Polio FG to vaccinate 41 million children against disease before January

Health Minister said similar immunisation would take place in neighbouring countries of Niger, Chad and Cameroon.

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Health workers try to board a vehicle taking them to designated centres to immunise children. play

Health workers try to board a vehicle taking them to designated centres to immunise children.

(AFP/File Pius Utomi Ekpei)
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The Federal Government planned to immunise 41 million children against polio before the end of the year as part of efforts to ensure complete eradication of the virus in Nigeria by 2017, Health Minister Isaac Adewole said.

The minister told newsmen in Maiduguri on Monday that the goal was to ensure that polio was eradicated in Africa by next year.

He said that similar immunisation would take place in neighbouring countries of Niger, Chad, Cameroon and Central African Republic as part of joint effort to ensure the eradication of  the virus from
Africa.

He added that “our target is for Africa to be free of polio by 2017.

“We have an elaborate ring fence immunisation that is going to take place not only in Nigeria,  but also in Niger, Chad , Cameroon and the Central African Republic.”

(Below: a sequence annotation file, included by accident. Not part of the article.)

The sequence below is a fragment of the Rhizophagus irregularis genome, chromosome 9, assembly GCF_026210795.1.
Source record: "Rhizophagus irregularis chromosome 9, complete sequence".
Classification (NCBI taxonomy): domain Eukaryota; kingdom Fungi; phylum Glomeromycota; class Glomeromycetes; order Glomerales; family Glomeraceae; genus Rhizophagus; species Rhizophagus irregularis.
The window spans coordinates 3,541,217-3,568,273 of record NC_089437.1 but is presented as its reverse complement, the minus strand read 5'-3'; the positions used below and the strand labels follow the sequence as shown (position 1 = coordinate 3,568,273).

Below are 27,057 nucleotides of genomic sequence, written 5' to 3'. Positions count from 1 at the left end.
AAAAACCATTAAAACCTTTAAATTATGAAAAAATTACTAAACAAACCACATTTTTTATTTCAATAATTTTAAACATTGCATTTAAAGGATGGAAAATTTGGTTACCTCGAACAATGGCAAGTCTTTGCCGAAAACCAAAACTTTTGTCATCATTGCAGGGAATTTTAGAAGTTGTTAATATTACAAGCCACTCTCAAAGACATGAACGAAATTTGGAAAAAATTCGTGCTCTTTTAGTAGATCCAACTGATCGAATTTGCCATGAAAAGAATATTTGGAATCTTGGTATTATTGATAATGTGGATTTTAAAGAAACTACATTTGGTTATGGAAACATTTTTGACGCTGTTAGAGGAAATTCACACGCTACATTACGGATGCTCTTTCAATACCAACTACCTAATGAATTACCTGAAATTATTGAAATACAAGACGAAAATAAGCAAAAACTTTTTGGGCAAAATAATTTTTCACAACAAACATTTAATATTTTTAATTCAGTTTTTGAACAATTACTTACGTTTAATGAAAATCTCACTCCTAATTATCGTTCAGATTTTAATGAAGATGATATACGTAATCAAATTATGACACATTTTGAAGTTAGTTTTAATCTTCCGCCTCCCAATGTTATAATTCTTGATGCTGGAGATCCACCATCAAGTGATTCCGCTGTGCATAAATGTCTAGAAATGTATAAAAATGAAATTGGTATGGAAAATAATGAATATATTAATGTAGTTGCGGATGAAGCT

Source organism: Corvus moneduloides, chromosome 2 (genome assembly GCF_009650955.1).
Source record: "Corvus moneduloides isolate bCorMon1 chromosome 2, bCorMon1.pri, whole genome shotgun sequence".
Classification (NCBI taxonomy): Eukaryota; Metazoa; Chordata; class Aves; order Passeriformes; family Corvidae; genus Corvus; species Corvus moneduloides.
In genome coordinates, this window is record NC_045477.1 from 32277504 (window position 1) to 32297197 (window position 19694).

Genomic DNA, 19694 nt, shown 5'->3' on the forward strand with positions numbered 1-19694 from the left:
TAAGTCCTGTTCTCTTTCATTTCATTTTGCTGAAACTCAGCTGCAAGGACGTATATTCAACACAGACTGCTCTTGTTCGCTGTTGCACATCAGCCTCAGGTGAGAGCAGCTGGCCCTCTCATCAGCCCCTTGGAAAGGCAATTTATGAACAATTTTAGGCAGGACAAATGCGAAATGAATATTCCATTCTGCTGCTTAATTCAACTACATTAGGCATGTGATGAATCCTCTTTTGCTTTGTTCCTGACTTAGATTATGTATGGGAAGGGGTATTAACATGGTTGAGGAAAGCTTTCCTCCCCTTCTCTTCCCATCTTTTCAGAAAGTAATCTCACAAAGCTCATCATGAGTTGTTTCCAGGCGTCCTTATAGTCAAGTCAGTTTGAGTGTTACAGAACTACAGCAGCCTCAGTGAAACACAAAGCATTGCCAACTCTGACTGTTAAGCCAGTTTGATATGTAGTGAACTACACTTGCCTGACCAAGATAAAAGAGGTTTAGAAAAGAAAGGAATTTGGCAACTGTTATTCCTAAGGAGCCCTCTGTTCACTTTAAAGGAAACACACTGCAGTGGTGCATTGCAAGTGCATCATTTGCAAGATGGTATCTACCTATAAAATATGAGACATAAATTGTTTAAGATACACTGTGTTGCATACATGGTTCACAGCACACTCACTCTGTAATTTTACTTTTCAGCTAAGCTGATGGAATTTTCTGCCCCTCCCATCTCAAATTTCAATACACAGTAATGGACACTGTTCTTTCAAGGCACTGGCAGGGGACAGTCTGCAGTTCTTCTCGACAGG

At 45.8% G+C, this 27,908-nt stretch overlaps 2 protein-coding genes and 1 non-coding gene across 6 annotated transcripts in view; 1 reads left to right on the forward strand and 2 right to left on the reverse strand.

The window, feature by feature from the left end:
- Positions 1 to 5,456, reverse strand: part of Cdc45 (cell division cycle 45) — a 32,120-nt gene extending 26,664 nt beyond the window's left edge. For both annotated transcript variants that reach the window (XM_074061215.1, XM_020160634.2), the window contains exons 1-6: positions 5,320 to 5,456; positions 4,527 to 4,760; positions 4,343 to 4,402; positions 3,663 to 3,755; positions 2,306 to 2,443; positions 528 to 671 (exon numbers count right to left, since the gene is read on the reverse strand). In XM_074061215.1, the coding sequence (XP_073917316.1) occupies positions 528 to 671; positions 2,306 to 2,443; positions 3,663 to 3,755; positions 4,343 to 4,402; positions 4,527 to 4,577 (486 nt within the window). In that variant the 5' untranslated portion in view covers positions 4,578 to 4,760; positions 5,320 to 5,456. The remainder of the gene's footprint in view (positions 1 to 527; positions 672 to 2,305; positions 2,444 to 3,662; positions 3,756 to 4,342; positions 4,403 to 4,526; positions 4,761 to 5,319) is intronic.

He explained that the Federal Government planned to conduct five rounds of immunisation against polio before the end of December.

He said that “in Nigeria, we are planning five rounds of immunisation; we have done one in the  immediate area,  where we immunised about 800, 000 children.

“We will do another round of four states to 18 states and go back to do another round of 18 states.

“By December, we will have immunised nothing less than 41 million children under five years of age in Nigeria.”

The minister pointed out that the discovery of wild polio virus in Borno was a great setback on the country’s journey toward final eradication of polio, stressing that “we thought that we had overcome polio, un fortunately between July and now, we detected  four new cases.

“One case of polio alone is unacceptable, because it is equal to an outbreak.”

He, however, said that the discovery of the virus in the liberated communities from Boko Haram insurgents were was not totally unexpected.

He then commended President Muhammadu Buhari for providing all the support needed in the fight
against polio.

He also commended the World Health Organisation (WHO) and other partners for their support in the anti polio campaign.

He said “we want to thank the WHO,  UNICEF and all these organisations for their support and partnership in the fight against polio.”